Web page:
Doing away with student exams - Education Matters Magazine
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Doing away with student exams

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Harvard University physicist and educator Eric Mazur speaks with Education Matters editor Kathryn Edwards about how he believes approaches to assessment in education are outdated and that teachers should rethink their approaches in order to better prepare the leaders of tomorrow.

With our testing and assessing models so much embedded in our education system’s culture, what is a good way to start teaching teachers about more creative thinking and teaching students to be more risk averse?

Well, let’s first talk about change in general. I think change is difficult because you don’t know when you start out changing things whether it will get better or worse, and you step into the unknown. So change itself is taking a risk and I think it was Machiavelli, already 500 years ago, who said that nothing is more difficult to undertake than to change the order of things, because the innovator, and that’s actually the word he used, “the innovator” has all those who have done well under the old system for enemies and those who might do better under the new system as lukewarm defenders, and that’s definitely true.

I think in education it’s particularly difficult because we’ve built up an almost cartel-like system where the people doing the education are the ones controlling the education too. You know, the people teaching are the people assessing, so you can always assess in a way as to create the appearance that things are all right because you assess for what has been taught, and then there tends to be not really an honest assessment of what we accomplish with our teaching. So in order to induce change, to get to your question finally, I think there are two things that are in need: first of all, people need to realise that we need to change. Why change if you’re not convinced that you have to change?

Which brings us back to the point I just raised, that people teaching are the people assessing in general in schools and in tertiary education, so they’ll always adjust their assessments to match their teaching – that means everything is all right, so why will we need to change our assessment? I think, though, if you take an honest view at assessments, you find that it often tests only the lower order thinking skills and that a lot of things that can be done with low order thinking skills are slowly going to, might be offloaded onto information technology, smart phones, computers and so on, so that the jobs that are associated with, let’s say, rote memorisation and rote procedural problem-solving, will simply go away. So I’ve been hammering on that message. So I would say that’s the first step that we need to get the word out: if we continue to assess the way we do, we’re going to continue to create people who are good at doing things that can nowadays be done by information technology and therefore those jobs will go away.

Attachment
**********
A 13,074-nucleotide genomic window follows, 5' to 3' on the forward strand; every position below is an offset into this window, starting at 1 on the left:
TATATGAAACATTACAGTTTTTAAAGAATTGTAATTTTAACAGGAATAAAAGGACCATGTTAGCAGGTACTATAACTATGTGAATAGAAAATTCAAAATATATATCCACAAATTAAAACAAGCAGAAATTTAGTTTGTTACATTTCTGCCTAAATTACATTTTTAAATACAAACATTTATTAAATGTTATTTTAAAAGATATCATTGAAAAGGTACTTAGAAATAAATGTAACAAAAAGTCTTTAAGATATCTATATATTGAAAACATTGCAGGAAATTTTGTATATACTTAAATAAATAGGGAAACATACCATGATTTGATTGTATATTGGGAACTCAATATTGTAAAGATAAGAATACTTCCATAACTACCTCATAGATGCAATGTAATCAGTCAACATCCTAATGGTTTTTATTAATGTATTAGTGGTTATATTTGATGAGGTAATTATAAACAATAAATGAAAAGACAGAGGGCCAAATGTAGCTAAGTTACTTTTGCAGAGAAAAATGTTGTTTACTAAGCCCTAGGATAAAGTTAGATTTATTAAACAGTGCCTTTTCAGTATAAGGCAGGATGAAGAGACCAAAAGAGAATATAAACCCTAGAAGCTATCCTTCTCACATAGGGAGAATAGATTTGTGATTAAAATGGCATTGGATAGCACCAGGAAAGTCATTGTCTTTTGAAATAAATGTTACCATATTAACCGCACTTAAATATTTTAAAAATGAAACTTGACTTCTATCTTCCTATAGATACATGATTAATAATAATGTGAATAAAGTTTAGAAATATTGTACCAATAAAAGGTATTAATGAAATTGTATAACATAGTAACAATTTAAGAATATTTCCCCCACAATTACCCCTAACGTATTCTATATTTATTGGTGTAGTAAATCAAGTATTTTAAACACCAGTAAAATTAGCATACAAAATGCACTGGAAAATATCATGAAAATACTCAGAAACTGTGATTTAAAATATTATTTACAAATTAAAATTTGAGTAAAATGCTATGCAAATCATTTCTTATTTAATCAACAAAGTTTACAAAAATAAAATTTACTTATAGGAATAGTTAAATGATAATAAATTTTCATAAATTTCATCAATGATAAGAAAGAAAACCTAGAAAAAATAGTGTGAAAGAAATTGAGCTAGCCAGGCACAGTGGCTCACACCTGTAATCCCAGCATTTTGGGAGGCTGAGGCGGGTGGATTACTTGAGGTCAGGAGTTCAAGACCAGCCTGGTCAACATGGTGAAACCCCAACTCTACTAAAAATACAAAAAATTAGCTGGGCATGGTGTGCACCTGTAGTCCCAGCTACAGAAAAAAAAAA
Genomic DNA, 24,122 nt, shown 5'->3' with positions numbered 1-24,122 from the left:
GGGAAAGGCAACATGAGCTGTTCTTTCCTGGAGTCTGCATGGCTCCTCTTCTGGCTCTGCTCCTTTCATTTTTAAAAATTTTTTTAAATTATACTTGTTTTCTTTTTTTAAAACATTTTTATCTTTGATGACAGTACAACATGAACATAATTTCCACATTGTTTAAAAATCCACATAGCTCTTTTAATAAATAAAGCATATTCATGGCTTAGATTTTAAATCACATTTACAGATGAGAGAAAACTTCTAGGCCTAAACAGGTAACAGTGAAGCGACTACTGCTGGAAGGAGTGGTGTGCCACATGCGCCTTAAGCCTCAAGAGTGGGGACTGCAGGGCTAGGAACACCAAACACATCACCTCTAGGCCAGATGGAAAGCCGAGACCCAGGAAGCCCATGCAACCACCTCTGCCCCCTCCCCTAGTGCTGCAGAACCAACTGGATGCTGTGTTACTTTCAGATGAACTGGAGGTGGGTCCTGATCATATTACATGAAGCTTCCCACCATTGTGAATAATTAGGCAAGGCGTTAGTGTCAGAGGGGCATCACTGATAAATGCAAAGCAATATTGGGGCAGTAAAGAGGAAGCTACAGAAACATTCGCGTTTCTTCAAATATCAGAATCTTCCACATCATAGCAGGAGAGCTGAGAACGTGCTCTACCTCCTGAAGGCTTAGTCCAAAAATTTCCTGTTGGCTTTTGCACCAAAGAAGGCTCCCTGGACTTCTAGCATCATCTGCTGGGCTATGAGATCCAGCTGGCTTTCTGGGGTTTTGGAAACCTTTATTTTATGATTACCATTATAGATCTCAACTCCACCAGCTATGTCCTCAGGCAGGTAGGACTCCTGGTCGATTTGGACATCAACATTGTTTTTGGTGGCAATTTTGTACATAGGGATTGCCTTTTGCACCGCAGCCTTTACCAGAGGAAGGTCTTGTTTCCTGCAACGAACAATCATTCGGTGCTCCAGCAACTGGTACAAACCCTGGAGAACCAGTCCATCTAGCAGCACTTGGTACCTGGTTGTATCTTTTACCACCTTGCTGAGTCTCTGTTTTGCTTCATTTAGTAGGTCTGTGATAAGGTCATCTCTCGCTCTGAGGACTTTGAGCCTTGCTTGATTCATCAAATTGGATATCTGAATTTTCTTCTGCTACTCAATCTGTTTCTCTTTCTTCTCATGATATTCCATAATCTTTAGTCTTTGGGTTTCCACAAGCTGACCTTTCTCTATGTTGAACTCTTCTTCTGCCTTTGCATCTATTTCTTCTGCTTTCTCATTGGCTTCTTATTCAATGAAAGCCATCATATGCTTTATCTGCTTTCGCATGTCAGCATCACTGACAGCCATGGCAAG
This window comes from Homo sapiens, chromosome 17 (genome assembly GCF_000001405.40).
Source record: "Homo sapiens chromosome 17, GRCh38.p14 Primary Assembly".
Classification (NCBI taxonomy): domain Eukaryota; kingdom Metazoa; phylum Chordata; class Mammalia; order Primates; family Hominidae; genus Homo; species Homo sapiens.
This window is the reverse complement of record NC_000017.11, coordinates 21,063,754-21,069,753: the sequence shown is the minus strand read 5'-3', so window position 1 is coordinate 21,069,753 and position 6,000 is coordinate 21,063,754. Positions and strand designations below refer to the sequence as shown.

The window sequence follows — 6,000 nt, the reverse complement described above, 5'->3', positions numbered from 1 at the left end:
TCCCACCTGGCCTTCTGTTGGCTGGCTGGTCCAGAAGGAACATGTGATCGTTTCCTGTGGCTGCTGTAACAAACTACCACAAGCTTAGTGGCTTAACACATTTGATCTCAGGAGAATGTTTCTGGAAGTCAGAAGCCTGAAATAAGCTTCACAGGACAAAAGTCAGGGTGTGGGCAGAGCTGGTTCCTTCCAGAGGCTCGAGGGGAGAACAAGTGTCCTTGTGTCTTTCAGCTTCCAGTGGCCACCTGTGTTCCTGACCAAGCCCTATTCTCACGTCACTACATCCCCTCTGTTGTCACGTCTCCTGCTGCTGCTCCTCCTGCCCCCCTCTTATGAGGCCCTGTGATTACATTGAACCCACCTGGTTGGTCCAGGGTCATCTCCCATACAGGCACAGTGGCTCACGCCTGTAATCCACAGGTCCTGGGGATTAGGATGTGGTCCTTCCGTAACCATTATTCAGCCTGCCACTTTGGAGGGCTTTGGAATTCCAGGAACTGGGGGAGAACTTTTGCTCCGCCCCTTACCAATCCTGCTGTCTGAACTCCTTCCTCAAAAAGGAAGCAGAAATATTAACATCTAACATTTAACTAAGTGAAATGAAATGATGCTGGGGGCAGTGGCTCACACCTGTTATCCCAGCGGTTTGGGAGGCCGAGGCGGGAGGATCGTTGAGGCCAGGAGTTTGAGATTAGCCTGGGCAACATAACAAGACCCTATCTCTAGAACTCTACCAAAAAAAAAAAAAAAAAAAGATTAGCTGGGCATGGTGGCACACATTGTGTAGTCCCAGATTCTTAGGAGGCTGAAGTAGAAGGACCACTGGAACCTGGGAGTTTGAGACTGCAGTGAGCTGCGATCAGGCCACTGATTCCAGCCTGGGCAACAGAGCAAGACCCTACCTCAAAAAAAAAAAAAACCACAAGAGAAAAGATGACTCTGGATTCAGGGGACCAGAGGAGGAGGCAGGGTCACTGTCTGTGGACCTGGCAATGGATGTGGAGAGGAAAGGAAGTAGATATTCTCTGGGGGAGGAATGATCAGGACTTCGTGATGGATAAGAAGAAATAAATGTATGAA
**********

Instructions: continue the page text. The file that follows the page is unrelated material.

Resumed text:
I think the second step is that if, or once, we convince people that there’s a need for a change, we need to create an environment which is risk-free so that the people who are doing the change, the courageous leading-edge instructors in institutions are okay if not everything works out fine the first time around. There’s a risk in change and the risk is: you might fail. Right, so if we continue to assess the efficacy of teaching the old way, the indicators might not immediately go up or they might even go down, and we need to create an environment where it’s okay for people to try things out.

Are there small steps teachers can implement to encourage their students to be creative and take risks?

I think so, yeah. I was walking through a university in Melbourne and, as I was taking the escalator up to the floor where I was giving my talk, I passed a couple of classrooms that have glass walls so I could look into the classroom, and it’s the first day of exams so the scene I saw in there, even though I didn’t know it was the first day of exams, I could recognise it right away: desks separated by a metre or two, bare tables with just a piece of paper, an eraser and a pen; no calculators, no computers, nothing; students cut off from each other; students cut off from any source of information. Ask yourself, “Will these students ever in their future career encounter a situation where they’re similarly cut off from any source of information; from each other?” The answer’s no.